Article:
From A-line to Zwinglian

There are many fascinating volumes in the reference library but a firm favourite for many is Brewer’s Dictionary of Phrase & Fable.

It’s brilliant for the cruciverbalist, writer, journalist, student, and quiz-setter alike, but most of all for the casual reader: once you’ve started browsing, you just can’t stop. Every page reveals hidden gems; you are compelled to cross-reference, cross-cross-reference, double-check, turn back, and before you know it you’ve read the thing from cover to cover (no mean feat: the latest edition is 1,460 pages).

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It’s a triumph of informative, witty, insightful, brief,  intelligent and fascinating writing, rewarding the reader with many “so –that’s-what-that-means” moments. Open it at random and your eye is caught by:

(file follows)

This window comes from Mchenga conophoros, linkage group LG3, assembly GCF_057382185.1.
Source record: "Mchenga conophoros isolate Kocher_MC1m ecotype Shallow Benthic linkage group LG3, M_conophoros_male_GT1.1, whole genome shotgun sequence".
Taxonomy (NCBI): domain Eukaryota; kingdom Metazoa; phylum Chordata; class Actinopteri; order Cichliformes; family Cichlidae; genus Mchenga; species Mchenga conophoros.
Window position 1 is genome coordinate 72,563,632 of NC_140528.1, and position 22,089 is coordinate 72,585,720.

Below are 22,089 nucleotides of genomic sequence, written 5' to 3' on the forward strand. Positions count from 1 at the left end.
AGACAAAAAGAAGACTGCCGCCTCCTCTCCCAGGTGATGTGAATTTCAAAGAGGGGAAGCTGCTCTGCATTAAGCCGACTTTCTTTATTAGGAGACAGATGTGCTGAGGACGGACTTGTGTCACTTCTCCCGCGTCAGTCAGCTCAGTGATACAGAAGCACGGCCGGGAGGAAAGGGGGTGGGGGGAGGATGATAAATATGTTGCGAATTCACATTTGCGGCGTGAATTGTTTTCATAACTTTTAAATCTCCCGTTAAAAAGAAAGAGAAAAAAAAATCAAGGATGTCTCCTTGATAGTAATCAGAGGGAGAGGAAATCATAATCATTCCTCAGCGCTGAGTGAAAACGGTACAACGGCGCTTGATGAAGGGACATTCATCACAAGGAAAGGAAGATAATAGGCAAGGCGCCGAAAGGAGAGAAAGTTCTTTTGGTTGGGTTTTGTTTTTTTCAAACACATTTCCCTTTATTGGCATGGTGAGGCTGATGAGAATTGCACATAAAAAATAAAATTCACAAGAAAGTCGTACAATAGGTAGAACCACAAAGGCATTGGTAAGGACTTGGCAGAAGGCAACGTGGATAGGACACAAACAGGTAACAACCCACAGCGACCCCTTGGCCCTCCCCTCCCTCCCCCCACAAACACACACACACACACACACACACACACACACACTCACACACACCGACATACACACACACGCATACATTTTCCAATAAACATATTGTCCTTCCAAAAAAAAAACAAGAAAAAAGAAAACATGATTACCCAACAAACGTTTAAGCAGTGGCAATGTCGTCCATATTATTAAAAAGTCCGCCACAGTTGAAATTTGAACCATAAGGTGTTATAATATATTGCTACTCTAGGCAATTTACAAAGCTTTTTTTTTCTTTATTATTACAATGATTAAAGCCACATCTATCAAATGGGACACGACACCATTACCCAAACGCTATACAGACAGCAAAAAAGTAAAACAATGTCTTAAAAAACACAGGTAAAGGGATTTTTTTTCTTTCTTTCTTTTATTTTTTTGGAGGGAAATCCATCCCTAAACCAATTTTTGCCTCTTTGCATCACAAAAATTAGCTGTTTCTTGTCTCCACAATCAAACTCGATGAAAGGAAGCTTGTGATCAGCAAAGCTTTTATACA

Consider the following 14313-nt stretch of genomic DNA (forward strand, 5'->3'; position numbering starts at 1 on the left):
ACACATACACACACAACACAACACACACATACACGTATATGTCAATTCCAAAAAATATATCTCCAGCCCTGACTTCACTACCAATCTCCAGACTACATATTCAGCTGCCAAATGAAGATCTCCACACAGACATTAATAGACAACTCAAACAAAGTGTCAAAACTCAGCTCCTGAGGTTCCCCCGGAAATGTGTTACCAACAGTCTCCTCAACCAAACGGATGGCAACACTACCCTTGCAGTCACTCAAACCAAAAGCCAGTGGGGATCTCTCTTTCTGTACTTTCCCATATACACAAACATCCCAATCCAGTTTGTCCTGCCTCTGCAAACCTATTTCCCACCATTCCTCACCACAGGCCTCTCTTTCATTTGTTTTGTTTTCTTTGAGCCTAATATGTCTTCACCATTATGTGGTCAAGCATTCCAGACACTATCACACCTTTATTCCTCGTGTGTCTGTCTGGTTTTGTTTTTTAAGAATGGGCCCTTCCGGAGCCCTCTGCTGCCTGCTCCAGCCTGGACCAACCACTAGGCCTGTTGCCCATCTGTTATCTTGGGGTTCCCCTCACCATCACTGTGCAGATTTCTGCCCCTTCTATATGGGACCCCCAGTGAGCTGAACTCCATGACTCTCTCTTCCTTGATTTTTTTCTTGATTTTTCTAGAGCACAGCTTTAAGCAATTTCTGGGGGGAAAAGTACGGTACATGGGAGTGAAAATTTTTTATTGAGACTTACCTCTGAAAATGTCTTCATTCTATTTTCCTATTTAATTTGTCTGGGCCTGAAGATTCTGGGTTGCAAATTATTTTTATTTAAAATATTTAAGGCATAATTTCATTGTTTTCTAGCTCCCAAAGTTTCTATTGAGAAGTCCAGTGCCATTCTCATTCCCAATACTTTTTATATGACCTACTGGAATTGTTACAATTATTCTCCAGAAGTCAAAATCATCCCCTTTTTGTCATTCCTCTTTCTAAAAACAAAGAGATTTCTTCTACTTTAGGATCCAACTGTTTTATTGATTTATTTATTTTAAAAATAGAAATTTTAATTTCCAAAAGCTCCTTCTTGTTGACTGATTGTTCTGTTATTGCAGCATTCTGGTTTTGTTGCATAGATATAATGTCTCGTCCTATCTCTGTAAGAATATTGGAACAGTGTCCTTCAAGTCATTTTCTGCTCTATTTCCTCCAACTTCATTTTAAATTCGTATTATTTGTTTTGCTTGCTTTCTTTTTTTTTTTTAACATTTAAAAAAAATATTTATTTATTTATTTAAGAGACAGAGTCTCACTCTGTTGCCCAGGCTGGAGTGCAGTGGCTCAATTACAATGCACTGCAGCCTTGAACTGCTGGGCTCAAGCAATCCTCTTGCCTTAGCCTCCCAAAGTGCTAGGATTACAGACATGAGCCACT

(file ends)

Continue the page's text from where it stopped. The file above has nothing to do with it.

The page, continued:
Grey hen, A. a stone bottle for holding liquor. Large and small pewter pots mixed together are called hens and chickens.

Joe Sixpack: A Us term for the ordinary beer-drinking working man (a sixpack contains six cans of beer)

Baker’s cyst: a firm, fluid-filled lump the size of a walnut behind the knee…

There are lists galore:

Nouns: A murder of crows. A business of ferrets. A charm of finches.  A clowder of cats. A murmuration of starlings. An exaltation of larks (plus many more!)

Organ stops: Bourdon, low and booming. Clarabella, bright and fluting. Cor de nuit, lowish and metallic. Dulciana, soft and string-like. Unda maris, soft and tremulous.

Pasta: Bucatini, (“little holes”) small thin hollow tubes. Linguini, (“little tongues”). Ravioli, (“little turnips”) small square envelopes stuffed with filling. Ziti, (“bridegrooms”) medium-sized tubes…